A BCG vaccine is currently being evaluated on a test herd in the Park but it could take time for results to confirm whether this would be a satisfactory approach for future control of TB within the reserve.
The refusal of mice to eat the seeds of a Costa Rican tree, Lonchocarpus
felipei, has led to the discovery of a natural nematicide. The compound,
DMDP, is phloem-mobile which means that if sprayed onto the leaves of
a plant it will spread to the roots. This method of control is therefore
faster and more cost-effective than current nematicides, which are applied
to the soil. In addition, the compound can be applied at much lower levels
than existing nematicides and, as a natural botanical compound with low
toxicity, it is hoped that DMDP will be registered more quickly and be
available for use within three years. In compliance with the UN Convention
of Biodiversity, the development of DMDP will be used to benefit Costa
Rican conservation efforts.
A Rolex 2000 Award for Enterprise has been given to Nigerian teacher Mohammed Bah Abba for his 'pot in pot' desert cooler. The new design, consisting of two clay pots, one inside the other, separated by a layer of damp sand, can preserve vegetables for up to a month. 'Farmers are now able to sell on demand rather than rush sell because of spoilage, and income levels have noticeably risen', says Abba.
He markets his invention using a video play, shown on a makeshift cloth screen, and estimates that three-quarters of the rural families in Jigala state are using it. He aims to cover the whole of northern Nigeria by 2005, and is keen to set up a website for exchange of information on traditional rural technology.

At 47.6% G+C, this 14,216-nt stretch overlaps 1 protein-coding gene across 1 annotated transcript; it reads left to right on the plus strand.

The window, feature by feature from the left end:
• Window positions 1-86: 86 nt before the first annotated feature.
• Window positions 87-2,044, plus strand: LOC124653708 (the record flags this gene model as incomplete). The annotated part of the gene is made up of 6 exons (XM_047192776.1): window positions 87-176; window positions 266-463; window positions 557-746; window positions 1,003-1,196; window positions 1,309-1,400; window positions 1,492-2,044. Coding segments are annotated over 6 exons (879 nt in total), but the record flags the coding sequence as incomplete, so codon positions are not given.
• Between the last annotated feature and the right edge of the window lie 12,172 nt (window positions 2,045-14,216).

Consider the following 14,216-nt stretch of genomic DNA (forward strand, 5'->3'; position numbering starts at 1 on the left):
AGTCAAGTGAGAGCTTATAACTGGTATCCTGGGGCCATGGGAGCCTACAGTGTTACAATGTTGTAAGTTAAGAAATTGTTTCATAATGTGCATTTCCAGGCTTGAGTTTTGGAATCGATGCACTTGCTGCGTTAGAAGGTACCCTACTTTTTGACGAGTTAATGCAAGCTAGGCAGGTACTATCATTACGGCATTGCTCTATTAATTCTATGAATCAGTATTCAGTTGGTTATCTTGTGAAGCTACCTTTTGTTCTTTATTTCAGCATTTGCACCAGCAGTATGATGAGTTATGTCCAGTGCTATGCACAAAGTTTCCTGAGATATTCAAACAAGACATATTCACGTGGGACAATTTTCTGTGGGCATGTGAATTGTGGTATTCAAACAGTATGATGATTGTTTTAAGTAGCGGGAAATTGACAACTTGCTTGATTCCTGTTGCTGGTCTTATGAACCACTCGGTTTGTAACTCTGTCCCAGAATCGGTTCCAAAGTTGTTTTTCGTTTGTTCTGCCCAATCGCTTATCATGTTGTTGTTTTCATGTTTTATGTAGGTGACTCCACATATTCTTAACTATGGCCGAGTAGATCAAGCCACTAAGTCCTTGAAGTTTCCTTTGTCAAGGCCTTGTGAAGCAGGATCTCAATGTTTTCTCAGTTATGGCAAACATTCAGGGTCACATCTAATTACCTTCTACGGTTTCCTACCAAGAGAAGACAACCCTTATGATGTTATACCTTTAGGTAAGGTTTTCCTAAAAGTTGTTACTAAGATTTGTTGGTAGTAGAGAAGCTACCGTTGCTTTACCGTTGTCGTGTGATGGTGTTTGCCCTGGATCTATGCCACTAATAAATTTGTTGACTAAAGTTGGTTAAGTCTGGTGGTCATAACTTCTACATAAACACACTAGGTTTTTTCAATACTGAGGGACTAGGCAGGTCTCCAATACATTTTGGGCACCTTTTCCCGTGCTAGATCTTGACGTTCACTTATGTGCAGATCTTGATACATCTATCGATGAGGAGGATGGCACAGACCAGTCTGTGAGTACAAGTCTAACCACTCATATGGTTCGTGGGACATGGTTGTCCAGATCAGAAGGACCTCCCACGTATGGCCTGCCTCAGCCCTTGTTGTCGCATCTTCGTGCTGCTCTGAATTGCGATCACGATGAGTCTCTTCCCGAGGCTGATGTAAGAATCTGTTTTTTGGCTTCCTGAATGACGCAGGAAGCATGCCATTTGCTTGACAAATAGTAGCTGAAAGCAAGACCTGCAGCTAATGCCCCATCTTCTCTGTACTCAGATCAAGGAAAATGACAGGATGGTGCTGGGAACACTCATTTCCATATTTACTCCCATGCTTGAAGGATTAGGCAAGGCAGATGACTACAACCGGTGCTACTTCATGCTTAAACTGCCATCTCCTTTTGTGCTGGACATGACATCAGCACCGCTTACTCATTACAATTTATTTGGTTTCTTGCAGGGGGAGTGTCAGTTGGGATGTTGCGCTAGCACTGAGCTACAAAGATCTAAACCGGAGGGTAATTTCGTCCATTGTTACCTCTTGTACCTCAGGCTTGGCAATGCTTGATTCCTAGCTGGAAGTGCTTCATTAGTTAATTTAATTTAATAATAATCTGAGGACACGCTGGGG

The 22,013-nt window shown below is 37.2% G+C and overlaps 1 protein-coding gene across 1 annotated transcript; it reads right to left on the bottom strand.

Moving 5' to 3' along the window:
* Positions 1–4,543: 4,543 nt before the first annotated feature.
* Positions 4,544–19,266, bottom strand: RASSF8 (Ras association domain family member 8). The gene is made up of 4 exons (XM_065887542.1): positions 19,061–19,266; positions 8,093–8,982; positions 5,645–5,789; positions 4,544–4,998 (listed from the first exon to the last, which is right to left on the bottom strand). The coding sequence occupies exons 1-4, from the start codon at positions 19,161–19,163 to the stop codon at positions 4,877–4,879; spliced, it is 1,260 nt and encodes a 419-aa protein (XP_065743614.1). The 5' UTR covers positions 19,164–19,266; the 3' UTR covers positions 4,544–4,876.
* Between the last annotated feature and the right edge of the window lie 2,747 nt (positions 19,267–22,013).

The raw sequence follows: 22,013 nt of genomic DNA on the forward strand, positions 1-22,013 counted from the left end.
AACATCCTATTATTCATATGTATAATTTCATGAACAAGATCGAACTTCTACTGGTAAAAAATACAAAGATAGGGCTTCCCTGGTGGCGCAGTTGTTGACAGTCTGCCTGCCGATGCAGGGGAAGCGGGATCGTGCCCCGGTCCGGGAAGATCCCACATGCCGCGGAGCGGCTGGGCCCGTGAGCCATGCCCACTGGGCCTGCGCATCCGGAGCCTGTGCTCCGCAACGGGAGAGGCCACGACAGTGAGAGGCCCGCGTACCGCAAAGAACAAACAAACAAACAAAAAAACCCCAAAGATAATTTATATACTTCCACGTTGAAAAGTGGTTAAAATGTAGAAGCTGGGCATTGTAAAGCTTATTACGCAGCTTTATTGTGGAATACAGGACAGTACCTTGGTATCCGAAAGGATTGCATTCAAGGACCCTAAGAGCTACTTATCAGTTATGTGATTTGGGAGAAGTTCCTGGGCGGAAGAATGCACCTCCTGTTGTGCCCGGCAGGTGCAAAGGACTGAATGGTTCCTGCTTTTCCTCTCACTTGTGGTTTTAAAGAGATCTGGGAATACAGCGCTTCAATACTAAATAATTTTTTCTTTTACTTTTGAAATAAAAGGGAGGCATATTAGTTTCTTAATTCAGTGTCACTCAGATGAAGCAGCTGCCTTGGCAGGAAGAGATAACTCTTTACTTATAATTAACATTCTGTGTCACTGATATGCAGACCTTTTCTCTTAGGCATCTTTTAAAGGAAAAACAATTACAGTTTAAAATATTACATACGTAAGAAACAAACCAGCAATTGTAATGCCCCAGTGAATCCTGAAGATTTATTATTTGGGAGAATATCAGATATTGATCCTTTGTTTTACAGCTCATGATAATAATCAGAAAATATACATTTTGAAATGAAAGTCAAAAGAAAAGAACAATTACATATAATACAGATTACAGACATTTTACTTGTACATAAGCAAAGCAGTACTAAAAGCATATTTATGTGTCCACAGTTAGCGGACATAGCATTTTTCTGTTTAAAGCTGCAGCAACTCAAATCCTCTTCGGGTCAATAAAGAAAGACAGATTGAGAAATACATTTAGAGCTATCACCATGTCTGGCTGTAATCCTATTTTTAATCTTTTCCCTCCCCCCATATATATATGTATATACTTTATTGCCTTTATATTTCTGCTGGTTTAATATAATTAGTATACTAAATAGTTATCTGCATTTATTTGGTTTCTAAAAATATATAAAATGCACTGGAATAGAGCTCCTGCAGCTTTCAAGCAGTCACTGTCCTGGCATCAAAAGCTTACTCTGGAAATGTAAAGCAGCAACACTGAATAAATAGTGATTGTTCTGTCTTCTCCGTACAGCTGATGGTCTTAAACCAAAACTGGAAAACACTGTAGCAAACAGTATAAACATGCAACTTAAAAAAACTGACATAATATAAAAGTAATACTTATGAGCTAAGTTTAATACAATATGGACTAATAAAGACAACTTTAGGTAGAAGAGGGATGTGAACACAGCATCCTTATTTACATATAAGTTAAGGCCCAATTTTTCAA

In a bid to tackle the problem of false identity papers and non-payment, farmers obtaining loans from the OMNIA company of South Africa, will now be photographed. Farmers representatives have said that the system is disgraceful, but OMNIA, which is the largest supplier of fertilizer to Zambia, insists that the photos are to be used in creating a database which will allow them to give better service to honest farmers. 'Zambia has no database for farmers, therefore we thought we could help those who pay their loans quickly to get agricultural inputs on time', said Dr. Maurice Jangulo, managing director of OMNIA.
Non-payment of loans has been a problem in Zambia for some time. Both the LIMA bank and the National Marketing Board collapsed because loans were not repaid. The National Farmers' Union has asked that a fast track commercial court be established to deal promptly with cases of bad debtors in the farming sector. However, the union has also warned that until the Agricultural Credit Act is strengthened, credit agreements will not be adhered to.
A new 'toolkit' has been launched to help in the assessment and control of post-harvest fish losses. Research in East and West Africa found that some traditional processing and transportation methods led to high wastage and loss of income. The new kit, developed by the DFID-funded Post Harvest Fisheries Research Programme, consists of both written manuals and computer programmes. It covers such issues as icing, sanitation and insect infestation, and is designed to have applications for both small-scale and large commercial operators.
A rice hybrid which combines the hardiness of African plants with the productivity of Asian varieties, has won the 2000 King Baudouin International Research Award. Large-scale testing by the West African Rice Development Association (WARDA), who developed the variety, has shown its yield to be three to four times that of the varieties it is set to replace.